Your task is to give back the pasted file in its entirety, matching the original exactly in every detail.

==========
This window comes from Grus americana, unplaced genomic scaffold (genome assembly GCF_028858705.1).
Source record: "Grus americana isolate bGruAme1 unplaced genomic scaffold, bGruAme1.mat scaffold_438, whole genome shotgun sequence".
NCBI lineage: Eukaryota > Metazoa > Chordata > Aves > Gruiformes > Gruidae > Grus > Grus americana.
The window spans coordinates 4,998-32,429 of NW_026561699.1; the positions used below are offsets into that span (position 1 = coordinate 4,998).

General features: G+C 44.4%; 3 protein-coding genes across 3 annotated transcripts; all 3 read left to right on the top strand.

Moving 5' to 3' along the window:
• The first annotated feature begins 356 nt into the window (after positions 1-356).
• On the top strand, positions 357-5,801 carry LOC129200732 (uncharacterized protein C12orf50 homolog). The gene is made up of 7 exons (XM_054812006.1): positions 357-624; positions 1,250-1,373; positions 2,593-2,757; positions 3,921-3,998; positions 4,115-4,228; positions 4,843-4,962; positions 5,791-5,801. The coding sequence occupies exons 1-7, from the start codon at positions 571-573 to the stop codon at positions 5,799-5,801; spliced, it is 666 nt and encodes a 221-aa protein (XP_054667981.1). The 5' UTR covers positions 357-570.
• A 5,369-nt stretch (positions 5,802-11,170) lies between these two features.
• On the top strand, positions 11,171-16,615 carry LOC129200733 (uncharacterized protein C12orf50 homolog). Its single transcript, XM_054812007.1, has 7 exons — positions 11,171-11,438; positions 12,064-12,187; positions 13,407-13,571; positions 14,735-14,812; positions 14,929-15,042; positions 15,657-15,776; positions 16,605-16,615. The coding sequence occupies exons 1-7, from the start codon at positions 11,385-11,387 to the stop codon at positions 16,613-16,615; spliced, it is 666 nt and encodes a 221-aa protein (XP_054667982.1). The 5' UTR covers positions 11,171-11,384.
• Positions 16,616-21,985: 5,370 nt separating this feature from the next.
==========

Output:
This window comes from Grus americana, unplaced genomic scaffold (genome assembly GCF_028858705.1).
Source record: "Grus americana isolate bGruAme1 unplaced genomic scaffold, bGruAme1.mat scaffold_438, whole genome shotgun sequence".
NCBI lineage: Eukaryota > Metazoa > Chordata > Aves > Gruiformes > Gruidae > Grus > Grus americana.
The window spans coordinates 4,998-32,429 of NW_026561699.1; the positions used below are offsets into that span (position 1 = coordinate 4,998).

General features: G+C 44.4%; 3 protein-coding genes across 3 annotated transcripts; all 3 read left to right on the top strand.

Moving 5' to 3' along the window:
• The first annotated feature begins 356 nt into the window (after positions 1-356).
• On the top strand, positions 357-5,801 carry LOC129200732 (uncharacterized protein C12orf50 homolog). The gene is made up of 7 exons (XM_054812006.1): positions 357-624; positions 1,250-1,373; positions 2,593-2,757; positions 3,921-3,998; positions 4,115-4,228; positions 4,843-4,962; positions 5,791-5,801. The coding sequence occupies exons 1-7, from the start codon at positions 571-573 to the stop codon at positions 5,799-5,801; spliced, it is 666 nt and encodes a 221-aa protein (XP_054667981.1). The 5' UTR covers positions 357-570.
• A 5,369-nt stretch (positions 5,802-11,170) lies between these two features.
• On the top strand, positions 11,171-16,615 carry LOC129200733 (uncharacterized protein C12orf50 homolog). Its single transcript, XM_054812007.1, has 7 exons — positions 11,171-11,438; positions 12,064-12,187; positions 13,407-13,571; positions 14,735-14,812; positions 14,929-15,042; positions 15,657-15,776; positions 16,605-16,615. The coding sequence occupies exons 1-7, from the start codon at positions 11,385-11,387 to the stop codon at positions 16,613-16,615; spliced, it is 666 nt and encodes a 221-aa protein (XP_054667982.1). The 5' UTR covers positions 11,171-11,384.
• Positions 16,616-21,985: 5,370 nt separating this feature from the next.